Washington, DC—The Commodity Futures Trading Commission (CFTC) issued two orders today filing and settling charges against Victory Asset, Inc. (Victory) and Michael D. Franko for spoofing—bidding or offering with the intent to cancel the bid or offer before execution—and for the use of a manipulative scheme. The scheme involved both domestic and international markets and occurred from at least May 2013 to July 2014 (the Relevant Period). One aspect of scheme involved cross-market spoofing—i.e., spoofing in one market to benefit a position in another market, where the price of the two markets is generally correlated, particularly in the short term. Franko is a trader who resides in New Jersey.
CFTC Enforcement Director Comments
CFTC Director of Enforcement James McDonald commented: “Today’s Orders show that the Commission can and will pursue spoofing and manipulation that stretches across different markets. I would like to thank the United Kingdom’s Financial Conduct Authority; the CME Group, Inc.; and the London Metal Exchange (LME) for their assistance in this case. Today, we highlight that, together, we will protect our markets from manipulative activities that cross different exchanges, markets, and even international boundaries.”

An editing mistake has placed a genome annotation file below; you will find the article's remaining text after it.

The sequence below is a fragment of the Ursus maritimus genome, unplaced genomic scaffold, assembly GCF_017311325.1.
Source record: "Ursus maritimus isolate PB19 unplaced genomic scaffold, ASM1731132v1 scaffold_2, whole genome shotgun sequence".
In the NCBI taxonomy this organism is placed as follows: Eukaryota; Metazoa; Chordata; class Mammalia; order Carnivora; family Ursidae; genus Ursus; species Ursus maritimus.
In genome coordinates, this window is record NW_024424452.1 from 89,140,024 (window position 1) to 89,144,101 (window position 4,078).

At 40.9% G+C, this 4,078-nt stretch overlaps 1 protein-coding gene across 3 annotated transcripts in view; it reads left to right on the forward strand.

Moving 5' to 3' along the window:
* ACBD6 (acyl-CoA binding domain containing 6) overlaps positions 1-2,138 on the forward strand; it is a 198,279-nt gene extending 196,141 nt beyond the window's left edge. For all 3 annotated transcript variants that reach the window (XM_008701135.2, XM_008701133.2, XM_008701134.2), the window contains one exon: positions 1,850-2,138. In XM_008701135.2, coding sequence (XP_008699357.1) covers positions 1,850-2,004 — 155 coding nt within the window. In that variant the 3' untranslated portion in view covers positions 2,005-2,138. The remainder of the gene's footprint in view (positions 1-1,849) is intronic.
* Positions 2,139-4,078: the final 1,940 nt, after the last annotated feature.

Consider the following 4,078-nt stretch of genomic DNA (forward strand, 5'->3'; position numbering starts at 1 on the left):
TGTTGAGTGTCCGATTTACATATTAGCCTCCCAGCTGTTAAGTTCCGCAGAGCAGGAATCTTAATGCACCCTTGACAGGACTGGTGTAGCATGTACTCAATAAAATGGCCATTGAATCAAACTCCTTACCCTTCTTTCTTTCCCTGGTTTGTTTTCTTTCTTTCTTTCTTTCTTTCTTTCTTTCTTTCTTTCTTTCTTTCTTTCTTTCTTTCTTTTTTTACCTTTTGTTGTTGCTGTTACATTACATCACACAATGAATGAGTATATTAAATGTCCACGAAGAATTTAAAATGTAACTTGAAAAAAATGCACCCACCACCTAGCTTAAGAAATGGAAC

The two CFTC Orders require Victory and Franko to pay civil monetary penalties of $1.8 million and $500,000, respectively, and to cease and desist from violating the Commodity Exchange Act’s prohibition against spoofing and the Act’s and CFTC Regulation’s prohibition against the use of a manipulative scheme. The CFTC Order against Franko further bans Franko from trading in U.S. futures markets for a period of six months.
The Orders find that during the Relevant Period, Franko carried out his scheme by placing a relatively small bid or offer with the intent to execute that order (the Genuine Order) and then, prior to the execution of the Genuine Order, placing a larger order (the Spoof Order) with the intent to cancel that order before execution. In one aspect of his scheme, Franko placed the Spoof Orders and Genuine Orders in the same market (either copper, gold, or crude oil futures) and on the same exchange (either the Commodity Exchange, Inc. (COMEX) or the New York Mercantile Exchange). For example, Franko placed one or more Spoof Orders in gold futures on COMEX to benefit a Genuine Order in gold futures that he also placed on COMEX.
Another aspect of Franko’s scheme involved cross-market spoofing, in which Franko placed his Spoof Orders and Genuine Orders in different, but correlated, markets (i.e., copper futures on COMEX and LME). For example, Franko placed one or more Spoof Orders in copper futures on COMEX to benefit a Genuine Order that he placed in copper futures on LME, taking advantage of the correlation in price between these markets. Franko also placed one or more Spoof Orders in copper futures on LME as part of a scheme to benefit a Genuine Order he placed in copper futures on COMEX.
This case is brought in connection with the CFTC Division of Enforcement’s Spoofing Task Force, and the staff members responsible are Margaret Aisenbrey, Alison Auxter, Jordon Grimm, Jo Mettenburg, Elsie Robinson, Christopher Reed, and Charles Marvine.